State Department Urged to Press FDA to Curb Mercury Dental Fillings

Washington – Sixty US and foreign environmental groups say the Food and Drug Administration is dragging its feet in complying with an international treaty that calls for scaling back the use of dental fillings containing highly toxic mercury and want the State Department to pressure the agency to comply.

In 2013, the United States was the first of 128 signatories to the treaty, the Minamata Convention on Mercury, putting the country on record in support of a phaseout of the use of mercury compounds, known as amalgams, to treat decayed teeth.

But despite mounting numbers of dental patients who say mercury fillings have afflicted them with serious illnesses, senior federal health officials have thwarted the Food and Drug Administration from curbing their use on grounds it would be too costly for the poor, McClatchy reported in July.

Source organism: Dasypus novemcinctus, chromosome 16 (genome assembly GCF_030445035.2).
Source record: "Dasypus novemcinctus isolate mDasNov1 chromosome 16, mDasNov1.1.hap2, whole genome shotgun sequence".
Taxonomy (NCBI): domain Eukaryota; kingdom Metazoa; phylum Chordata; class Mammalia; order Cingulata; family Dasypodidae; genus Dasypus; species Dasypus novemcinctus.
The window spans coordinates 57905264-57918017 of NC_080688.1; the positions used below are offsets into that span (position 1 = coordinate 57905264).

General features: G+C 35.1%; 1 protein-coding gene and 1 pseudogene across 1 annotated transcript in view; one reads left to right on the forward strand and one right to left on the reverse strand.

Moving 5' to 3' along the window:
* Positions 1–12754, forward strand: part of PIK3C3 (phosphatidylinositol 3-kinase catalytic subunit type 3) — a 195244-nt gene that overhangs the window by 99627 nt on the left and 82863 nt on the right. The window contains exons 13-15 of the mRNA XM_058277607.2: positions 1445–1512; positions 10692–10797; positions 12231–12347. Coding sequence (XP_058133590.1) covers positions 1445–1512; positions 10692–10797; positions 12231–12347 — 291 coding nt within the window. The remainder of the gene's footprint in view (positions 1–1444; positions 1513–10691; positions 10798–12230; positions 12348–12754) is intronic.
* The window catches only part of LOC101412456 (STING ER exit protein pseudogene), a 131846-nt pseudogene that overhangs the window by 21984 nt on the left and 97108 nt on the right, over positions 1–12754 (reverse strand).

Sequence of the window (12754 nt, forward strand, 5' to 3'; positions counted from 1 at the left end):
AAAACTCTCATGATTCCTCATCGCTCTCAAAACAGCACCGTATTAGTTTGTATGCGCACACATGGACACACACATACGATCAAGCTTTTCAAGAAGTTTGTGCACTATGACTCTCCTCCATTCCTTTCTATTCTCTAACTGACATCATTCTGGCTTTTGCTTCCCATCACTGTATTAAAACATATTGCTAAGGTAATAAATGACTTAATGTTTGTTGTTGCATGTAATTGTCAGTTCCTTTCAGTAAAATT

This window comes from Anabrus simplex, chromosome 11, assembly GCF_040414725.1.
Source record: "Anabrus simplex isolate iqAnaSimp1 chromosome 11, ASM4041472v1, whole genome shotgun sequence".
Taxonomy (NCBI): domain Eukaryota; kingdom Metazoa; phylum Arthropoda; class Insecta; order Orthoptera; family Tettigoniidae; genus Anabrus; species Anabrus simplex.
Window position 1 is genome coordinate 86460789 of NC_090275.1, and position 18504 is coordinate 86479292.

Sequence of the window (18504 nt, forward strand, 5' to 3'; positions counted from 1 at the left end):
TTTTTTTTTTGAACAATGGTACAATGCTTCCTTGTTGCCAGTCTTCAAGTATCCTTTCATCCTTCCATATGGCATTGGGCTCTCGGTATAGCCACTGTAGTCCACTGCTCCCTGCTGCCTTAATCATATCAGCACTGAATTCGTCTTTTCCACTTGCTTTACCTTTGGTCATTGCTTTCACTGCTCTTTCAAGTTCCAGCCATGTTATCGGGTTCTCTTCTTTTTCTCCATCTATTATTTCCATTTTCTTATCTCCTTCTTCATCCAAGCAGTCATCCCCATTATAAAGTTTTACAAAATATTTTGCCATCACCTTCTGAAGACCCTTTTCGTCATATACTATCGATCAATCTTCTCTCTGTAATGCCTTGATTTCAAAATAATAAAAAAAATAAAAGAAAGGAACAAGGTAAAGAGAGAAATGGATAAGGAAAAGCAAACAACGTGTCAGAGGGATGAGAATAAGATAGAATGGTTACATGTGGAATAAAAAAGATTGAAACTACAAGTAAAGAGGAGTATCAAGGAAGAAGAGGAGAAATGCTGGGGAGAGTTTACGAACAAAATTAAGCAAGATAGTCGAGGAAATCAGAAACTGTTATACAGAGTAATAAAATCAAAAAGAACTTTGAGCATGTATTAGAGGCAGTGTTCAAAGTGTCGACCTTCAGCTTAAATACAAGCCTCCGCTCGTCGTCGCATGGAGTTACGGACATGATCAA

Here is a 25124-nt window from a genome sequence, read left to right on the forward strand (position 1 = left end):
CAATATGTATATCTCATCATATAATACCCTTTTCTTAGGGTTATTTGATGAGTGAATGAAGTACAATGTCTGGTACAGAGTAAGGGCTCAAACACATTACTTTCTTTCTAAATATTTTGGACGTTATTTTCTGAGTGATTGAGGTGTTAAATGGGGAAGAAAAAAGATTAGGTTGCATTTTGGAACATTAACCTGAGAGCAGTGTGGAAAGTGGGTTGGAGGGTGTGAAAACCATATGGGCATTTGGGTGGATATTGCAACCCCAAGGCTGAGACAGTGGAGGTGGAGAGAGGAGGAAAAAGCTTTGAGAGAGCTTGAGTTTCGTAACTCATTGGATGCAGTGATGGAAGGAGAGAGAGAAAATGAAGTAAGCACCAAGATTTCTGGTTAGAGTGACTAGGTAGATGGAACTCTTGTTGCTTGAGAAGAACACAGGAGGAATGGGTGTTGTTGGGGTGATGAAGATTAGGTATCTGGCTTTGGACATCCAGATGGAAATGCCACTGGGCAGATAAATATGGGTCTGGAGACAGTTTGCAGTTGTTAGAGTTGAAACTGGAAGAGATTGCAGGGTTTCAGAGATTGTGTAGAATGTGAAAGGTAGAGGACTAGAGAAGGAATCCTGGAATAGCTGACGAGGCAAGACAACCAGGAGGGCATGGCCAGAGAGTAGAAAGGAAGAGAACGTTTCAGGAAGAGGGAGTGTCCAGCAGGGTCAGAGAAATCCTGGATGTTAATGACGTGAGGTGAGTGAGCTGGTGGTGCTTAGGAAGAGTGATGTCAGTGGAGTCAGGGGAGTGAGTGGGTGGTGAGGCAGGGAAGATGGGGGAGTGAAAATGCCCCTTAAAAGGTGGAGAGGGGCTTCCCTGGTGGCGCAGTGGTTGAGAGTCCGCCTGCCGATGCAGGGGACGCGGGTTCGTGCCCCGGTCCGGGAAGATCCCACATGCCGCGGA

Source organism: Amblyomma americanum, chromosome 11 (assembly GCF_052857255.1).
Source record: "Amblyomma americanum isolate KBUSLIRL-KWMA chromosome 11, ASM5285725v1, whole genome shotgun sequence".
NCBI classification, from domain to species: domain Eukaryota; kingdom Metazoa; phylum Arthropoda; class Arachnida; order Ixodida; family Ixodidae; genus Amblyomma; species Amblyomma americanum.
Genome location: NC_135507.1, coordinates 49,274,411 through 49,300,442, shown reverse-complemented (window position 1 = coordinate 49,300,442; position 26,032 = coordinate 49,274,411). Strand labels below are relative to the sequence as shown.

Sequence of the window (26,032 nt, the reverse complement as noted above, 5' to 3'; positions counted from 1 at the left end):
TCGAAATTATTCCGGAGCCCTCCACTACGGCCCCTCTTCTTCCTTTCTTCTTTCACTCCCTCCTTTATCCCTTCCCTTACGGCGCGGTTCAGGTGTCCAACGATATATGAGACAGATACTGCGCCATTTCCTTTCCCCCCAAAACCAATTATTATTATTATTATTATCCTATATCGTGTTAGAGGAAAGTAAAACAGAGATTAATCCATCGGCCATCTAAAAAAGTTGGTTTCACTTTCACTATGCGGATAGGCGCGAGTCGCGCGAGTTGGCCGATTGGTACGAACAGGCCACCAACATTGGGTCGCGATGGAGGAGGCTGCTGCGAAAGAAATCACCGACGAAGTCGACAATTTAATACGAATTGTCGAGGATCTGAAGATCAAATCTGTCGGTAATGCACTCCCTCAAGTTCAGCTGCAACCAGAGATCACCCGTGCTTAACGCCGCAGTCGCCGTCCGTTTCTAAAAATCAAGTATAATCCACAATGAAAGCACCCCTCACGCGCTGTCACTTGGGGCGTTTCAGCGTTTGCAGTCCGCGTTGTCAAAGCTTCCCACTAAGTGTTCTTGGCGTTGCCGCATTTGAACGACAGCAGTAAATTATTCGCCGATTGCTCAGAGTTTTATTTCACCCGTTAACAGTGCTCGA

The nonprofit groups, including the Natural Resources Defense Council, Clean Water Action and the Sierra Club’s National Toxics Committee, petitioned Secretary of State John Kerry in a letter on Monday to direct the State Department to “take a leadership role in encouraging FDA to reduce amalgam use.”

A State Department spokesman declined immediate comment on the letter.

The groups’ focus is on halting the flow of mercury dental waste into waterways, where it can enter the food chain by biologically accumulating in fish. The Environmental Protection Agency has formally proposed a rule aimed at requiring dentists to contain the damage.